Quote of the Day:

President Obama has always wanted to be a historic president.  In an election that was driven by Obamacare, he took another big step toward that end on Tuesday — just not in the way he intended.

–Jeffrey Anderson on the ObamaCare Democrats

Writing over at the Weekly Standard, Anderson observes that the last president who lost the House in one midterm election and then lost the Senate in the next midterm was Woodrow Wilson, nearly a century ago.

The Democrats must have thought they were invulnerable five years ago when they held a 20-seat majority in the Senate and 79-seat majority in the House.  

But then they passed ObamaCare, over the objections from the public and without a single Republican vote. Even by Capitol Hill standards, this is hubris. As of now, the GOP has a Senate majority of eight and a House majority of 51.

In today’s must-read, Anderson concludes that the lesson from Tuesday is that ObamaCare (like the erstwhile Democratic majority that birthed it) not invulnerable:

The election was bad news for Obamacare not only because that legislation took another public shellacking, and because the number of legislators willing to defend it is dwindling.  It was also bad news for Obamacare because of what happened in Virginia.  For on a night of great Republican victories, the GOP’s standout performance may well have been in defeat.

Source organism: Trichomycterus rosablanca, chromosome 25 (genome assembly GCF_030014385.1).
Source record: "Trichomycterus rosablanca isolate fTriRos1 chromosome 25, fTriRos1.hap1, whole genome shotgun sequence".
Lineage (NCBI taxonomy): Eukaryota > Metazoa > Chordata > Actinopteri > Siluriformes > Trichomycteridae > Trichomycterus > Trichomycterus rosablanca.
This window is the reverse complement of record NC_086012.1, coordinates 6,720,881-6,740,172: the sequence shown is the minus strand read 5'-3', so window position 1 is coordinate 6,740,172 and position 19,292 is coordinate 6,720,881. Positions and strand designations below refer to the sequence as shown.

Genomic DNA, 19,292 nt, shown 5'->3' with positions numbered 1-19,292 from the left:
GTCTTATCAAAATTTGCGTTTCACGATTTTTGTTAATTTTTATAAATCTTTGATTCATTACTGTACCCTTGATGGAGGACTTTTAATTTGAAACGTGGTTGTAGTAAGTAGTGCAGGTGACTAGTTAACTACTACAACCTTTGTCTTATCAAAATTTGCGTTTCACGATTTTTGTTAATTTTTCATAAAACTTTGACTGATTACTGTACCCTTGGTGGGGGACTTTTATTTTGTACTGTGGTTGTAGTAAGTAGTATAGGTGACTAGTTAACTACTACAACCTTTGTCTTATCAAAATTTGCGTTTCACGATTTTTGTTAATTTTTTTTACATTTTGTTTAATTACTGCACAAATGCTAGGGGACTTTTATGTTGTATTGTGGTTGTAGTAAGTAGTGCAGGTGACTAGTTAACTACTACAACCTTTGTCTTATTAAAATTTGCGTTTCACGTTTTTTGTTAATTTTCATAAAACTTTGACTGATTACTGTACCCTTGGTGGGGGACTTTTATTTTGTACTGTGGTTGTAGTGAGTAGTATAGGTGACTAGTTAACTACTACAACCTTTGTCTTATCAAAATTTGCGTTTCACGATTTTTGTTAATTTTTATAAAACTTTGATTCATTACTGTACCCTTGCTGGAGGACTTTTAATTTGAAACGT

Virginia senatorial candidate Ed Gillespie appears to have fallen just short in his effort to topple heavily favored incumbent Mark Warner.  (The challenger trails by less than 1 point in a race that has yet to be finalized and could be headed for a recount.)  But alone among Republican senatorial candidates, Gillespie ran on a detailed conservative alternative to Obamacare.  In advancing such an alternative, and in almost pulling off a monumental upset while doing so, he broke new ground and offered his fellow Republicans a useful political and policy blueprint going forward.

With the right conservative alternative in play, Obamacare can be repealed.  That is the main lesson that Republicans should take away from Tuesday night’s triumph.